John grew up in Pittsburg, Texas, where his parents and eldest brother still reside. After graduating from Texas State University with a degree in business, he moved to Dallas and lived there several years before relocating to the East coast with his job. While living in New Jersey, he was diagnosed with stage 4 lymphoma. He began treatments at Sloan-Kettering in Manhattan, commuting from his home in Asbury Park. Treatments lasted approximately four months, and it was during this time that he committed to incorporating more fruits and vegetables into his diet, as much of it organic as possible. He turned to his small backyard garden to provide more vegetables for him, as the prices of organic produce prevented him from buying as much as he needed. What was once a hobby garden turned into a lifesaving endeavor. During this time of uncertainty, he also made the promise to himself that if he beat cancer, he would make dramatic changes in his life—most notably, giving up on the corporate life and doing work that was more fulfilling to him.
In 2003, after passing his five-year mark with no recurrences of cancer, his doctor gave him a clean bill of health. John moved back to Dallas with his corporate job, where he worked and saved money for a year. In 2005, he left his job, bought a small piece of land in Pittsburg, and began farming.
I was born and raised in Dallas. I joined Comeback Creek Farm full-time when John and Igot married in 2012. After graduating from Southern Methodist University with a degree in English and Creative Writing, I decided instead to pursue my passionate interest in food, which was inspired by my time spent studying abroad in Paris. Daily meals shared with my French host family and then eating my way around Paris revealed to me how little I knew about food, that I was a mediocre cook (at best), and that I had to do something about it. With Alice Waters and the Chez Panisse cookbooks as my guide, I made a concentrated effort to teach myself how to cook, and took a job in 2005 as the hostess at LOCAL in Dallas. The plan was to absorb and learn as much as I could about food in general, and baking in particular. Over the five years I spent there, I worked my out of the front-of-the-house and into the kitchen, where I created and prepared all the desserts for the restaurant. From there, I moved on to work for Consilient Restaurants, where I worked for Fireside Pies, Thirteen Pies, and Hibiscus.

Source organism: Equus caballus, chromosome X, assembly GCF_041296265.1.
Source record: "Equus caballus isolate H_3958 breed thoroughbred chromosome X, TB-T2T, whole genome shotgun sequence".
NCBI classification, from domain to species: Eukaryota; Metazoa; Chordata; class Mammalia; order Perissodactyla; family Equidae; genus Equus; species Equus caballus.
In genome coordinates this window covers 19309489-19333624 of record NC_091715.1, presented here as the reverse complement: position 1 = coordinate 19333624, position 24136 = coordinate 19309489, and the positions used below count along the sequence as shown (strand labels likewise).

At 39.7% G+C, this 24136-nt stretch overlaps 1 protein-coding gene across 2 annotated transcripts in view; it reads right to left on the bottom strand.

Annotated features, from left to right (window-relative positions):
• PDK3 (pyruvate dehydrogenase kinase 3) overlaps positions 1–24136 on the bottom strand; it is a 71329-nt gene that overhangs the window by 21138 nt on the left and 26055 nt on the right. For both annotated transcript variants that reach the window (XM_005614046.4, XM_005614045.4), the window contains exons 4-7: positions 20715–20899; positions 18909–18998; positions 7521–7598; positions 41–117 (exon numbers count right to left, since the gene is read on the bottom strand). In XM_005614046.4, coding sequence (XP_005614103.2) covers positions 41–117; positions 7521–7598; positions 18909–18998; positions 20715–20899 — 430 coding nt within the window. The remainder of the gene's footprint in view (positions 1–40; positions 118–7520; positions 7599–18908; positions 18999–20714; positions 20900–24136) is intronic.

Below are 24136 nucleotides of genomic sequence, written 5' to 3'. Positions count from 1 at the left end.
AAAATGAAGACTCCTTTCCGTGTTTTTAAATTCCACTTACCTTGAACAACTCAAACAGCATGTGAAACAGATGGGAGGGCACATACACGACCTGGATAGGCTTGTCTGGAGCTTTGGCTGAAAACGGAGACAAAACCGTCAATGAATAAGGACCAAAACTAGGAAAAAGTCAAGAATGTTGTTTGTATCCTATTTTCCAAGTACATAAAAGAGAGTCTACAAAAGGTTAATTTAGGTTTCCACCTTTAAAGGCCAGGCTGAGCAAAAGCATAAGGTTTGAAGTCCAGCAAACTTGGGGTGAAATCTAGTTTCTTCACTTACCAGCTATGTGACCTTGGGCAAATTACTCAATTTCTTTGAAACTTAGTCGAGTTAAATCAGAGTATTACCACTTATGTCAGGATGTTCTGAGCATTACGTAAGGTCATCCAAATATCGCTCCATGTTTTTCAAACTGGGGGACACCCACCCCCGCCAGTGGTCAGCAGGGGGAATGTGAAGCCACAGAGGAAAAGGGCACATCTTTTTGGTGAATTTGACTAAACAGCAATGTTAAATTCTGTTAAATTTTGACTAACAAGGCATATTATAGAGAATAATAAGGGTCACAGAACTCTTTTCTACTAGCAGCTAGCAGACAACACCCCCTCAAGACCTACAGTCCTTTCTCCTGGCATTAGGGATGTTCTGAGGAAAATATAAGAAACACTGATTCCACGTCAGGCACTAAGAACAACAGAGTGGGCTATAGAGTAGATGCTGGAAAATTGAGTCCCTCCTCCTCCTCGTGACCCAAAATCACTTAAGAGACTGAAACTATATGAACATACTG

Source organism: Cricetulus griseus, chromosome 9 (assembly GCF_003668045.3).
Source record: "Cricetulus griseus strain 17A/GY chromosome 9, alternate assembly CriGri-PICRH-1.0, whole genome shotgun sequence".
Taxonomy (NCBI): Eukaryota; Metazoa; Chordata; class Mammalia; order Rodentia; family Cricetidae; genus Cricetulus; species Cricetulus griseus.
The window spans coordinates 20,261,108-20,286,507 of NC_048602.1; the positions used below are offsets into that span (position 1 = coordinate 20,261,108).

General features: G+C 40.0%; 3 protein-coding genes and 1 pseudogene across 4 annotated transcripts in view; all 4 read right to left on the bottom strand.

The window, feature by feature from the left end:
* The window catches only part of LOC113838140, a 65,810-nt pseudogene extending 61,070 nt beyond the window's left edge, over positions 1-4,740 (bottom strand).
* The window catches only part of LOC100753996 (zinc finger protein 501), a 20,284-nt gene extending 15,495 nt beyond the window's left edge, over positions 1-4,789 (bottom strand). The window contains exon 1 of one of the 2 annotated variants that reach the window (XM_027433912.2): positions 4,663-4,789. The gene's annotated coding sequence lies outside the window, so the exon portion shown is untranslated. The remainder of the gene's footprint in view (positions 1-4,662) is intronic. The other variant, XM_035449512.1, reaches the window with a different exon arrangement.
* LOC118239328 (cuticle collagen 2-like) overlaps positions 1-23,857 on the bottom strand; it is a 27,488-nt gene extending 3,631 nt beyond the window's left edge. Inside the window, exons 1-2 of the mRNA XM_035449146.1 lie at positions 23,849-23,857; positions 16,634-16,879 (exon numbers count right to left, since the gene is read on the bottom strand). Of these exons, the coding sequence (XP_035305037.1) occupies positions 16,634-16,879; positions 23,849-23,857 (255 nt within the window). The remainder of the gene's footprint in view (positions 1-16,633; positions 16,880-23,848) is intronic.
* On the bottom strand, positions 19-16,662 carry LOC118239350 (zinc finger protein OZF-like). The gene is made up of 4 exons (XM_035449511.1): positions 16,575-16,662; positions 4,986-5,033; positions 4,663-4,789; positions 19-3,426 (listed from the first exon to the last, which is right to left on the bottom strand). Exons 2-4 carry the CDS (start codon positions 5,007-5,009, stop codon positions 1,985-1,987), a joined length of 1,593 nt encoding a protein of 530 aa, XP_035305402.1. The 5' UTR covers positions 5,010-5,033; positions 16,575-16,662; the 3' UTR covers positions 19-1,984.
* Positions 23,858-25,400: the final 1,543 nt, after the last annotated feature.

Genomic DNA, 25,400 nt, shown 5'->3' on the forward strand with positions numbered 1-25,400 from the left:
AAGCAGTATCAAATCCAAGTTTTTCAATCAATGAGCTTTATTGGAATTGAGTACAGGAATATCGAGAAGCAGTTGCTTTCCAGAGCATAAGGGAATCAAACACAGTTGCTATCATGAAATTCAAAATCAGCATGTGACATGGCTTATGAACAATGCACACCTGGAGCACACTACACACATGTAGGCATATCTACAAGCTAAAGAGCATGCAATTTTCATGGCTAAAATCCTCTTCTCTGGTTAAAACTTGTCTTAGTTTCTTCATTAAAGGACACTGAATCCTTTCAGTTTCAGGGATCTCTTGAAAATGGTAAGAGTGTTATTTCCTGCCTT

Needing blackberries one morning for a special dessert I was making, I met John at the Dallas Farmers Market. We developed a friendship (he had the best produce at the market, after all), and then we began dating long distance. Flash-forward three years, many long, hot, and severely dry summers, and in the beginning of 2012 I packed up and moved to the farm.
I approach farming from a cook’s perspective (with a hearty dose of idealism thrown in), whereas John’s perspective is more technical. I’m thinking of the end result, imagining weed-free fields, picking the perfect eggplant or radicchio, the beautiful and varied vegetables we can grow. He’s thinking of whether or not we can grow it, how to condition our soil, when it’s the right time for planting, and what challenges lie ahead. With both ends of the growing spectrum covered, the romantic and the practical, we make a pretty good team.
Our Philosophy & Growing Practices
Comeback Creek Farm is a 100-acre farm, with ten acres in cultivation, in Pittsburg, Texas. We steward the land with care and believe in treading lightly. While the farm is not certified organic, we hold ourselves to sustainability standards that we believe well exceed organic standards. We farm using only low impact, sustainable methods: no synthetic pesticides or herbicides and no harmful chemical fertilizers. Every transplant we put in the ground comes from seed we’ve started ourselves, purchased from seed companies with the highest reputation. We do not use genetically modified (GMO) seed. These ecologically sound practices are safe for us as growers, for you as consumers, and for the land around us. Our main means of weed control are tractor cultivation, hand weeding and hoeing, and black plastic mulch. Our main means of pest control are to just plain squish ‘em and–when absolutely necessary–pest control methods approved for organic use.
Thanks to industrial agriculture and the food distribution system, we know you can enjoy access to an abundance of fruits and vegetables from all over the world. But this system has destroyed the concept of seasonal foods by engineering the products it sells to suit its own needs: veggies are genetically altered to be able to withstand the effects of harmful herbicides, and they are grown for mechanical picking and convenient shipping, not for freshness or flavor.
Modern agriculture’s dependence on chemicals and hybrid varieties engineered for mass production and long-distance distribution causes real public health and safety issues. Serious ecological problems from the use of petro-chemical based fertilizers and pesticides, plus thousands of miles logged on fossil fuel energy to get these foods from farm to table, are additional consequences. Finally, there are political and sociological implications to the upheaval of farm-based rural populations and the gradual decline of the family farm. For all these reasons, buying locally and sustainably grown food makes for good health, good politics, and good stewardship of the land.
Be a part of the growing number of people taking matters into their own hands — cut out the middle man and buy directly from the farmer. Guarantee your share of our farm’s harvest of local and organically grown food, and join our CSA today!